The blower motor is what moves the air inside your car's air conditioning and heating system. If it fails, your air conditioner or heater won't blow air when you adjust the dash controls. Fortunately, it is an easy fix on most vehicles to replace the blower motor, and the job can be performed in less than an hour's time, in most instances. Below is more information on diagnosing blower motor problems and what you need to do to perform the replacement yourself:
How to rule out a defective blower motor resistor or blown fuse
While a failed blower motor is not unusual, you should be sure that the blower motor itself, and not some other issue, is the actual problem. A failed blower motor resistor is also a common cause for trouble with the fan. The resistor is what controls the amount of current flowing to the motor, depending upon the user's desired fan speed setting. If your blower motor operates at only the highest fan speed setting, but does not function at the lower fan speed settings, then the likely trouble is a defective blower motor resistor.
Should the blower not turn on at all, then you will need to rule out a blown fuse before attempting any other repairs. The fuse for the blower motor will be located inside the car's fuse panel or inside the engine compartment; there is usually a fuse diagram next the panel showing where the fuse is located, and simply swapping out the fuse with a replacement will let you know if that solves the problem.
How to replace the blower motor
After ruling out a blower motor resistor failure or blown fuse as the problem, you will need to remove the blower motor for further testing and possible replacement:
1. Locate the blower motor - Vehicle blower motors are located behind the dash, typically near the glove compartment. To locate your vehicle's blower motor, position yourself beneath the dash on the passenger side and look upward at the visible components and parts. You will probably need a flashlight to help you see clearly. The blower motor housing will be round and fastened to the air conditioning and heating duct.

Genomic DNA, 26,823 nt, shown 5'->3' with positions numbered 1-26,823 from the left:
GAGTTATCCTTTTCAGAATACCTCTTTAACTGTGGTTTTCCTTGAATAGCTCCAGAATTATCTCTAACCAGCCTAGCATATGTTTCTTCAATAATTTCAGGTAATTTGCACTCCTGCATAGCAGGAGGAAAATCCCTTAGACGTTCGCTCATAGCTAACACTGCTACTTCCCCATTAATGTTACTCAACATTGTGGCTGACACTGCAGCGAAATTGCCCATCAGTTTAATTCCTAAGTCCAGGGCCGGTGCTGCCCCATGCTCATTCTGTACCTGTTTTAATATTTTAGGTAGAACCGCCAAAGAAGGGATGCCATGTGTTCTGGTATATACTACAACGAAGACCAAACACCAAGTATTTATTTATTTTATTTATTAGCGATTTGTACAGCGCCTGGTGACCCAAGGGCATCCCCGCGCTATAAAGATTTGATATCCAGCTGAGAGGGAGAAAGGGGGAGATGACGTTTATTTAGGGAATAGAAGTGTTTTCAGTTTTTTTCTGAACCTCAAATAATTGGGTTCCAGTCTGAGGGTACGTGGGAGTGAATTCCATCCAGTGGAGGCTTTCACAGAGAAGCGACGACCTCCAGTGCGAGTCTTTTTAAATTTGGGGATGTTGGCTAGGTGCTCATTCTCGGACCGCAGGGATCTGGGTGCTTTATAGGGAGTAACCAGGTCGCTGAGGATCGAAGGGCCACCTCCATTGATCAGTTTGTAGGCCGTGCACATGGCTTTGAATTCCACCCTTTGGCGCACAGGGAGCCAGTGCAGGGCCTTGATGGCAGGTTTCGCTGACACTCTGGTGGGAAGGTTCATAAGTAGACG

If you can't locate the blower motor housing, it may be obscured by the glove box. In that case, locate the screws that hold the glove box in place and remove them. Pull the glove box out of the way, being careful not to break any plastic tabs or damage any under-dash wiring.
2. Remove the blower motor - Once you locate the blower motor housing, find the wiring harness that attaches to the motor and gently pull it free from the terminal. Next, find the screws that hold the housing in place, and remove them; be sure to support the motor at the same time to prevent it from falling. Carefully pull the motor and attached fan out from behind the dash.
3. Test the blower motor - After the motor is pulled free, you can perform a test to be sure it is defective. Attach positive and negative 12-volt jumper wires to the car's battery, then touch the lead ends to the blower motor's terminal connectors. If the motor doesn't respond, then you can be sure the motor has failed and will need replacing.
4. Install a new blower motor - Obtain a new blower motor that fits the make and model of your vehicle from a dealer or auto parts supplier. Position it inside the space underneath the dash where the old motor was located, being careful to line up screw holes. Insert the screws and tighten them to hold the blower motor in position. Next, plug the wiring harness back into the terminal connector and replace the glove box if you removed it to gain access to the motor. Test the motor for proper operation by turning the fan speed control to all its speed settings.
For more information on resolving blower motor trouble, contact an auto repair shop like Jensen Tire & Auto.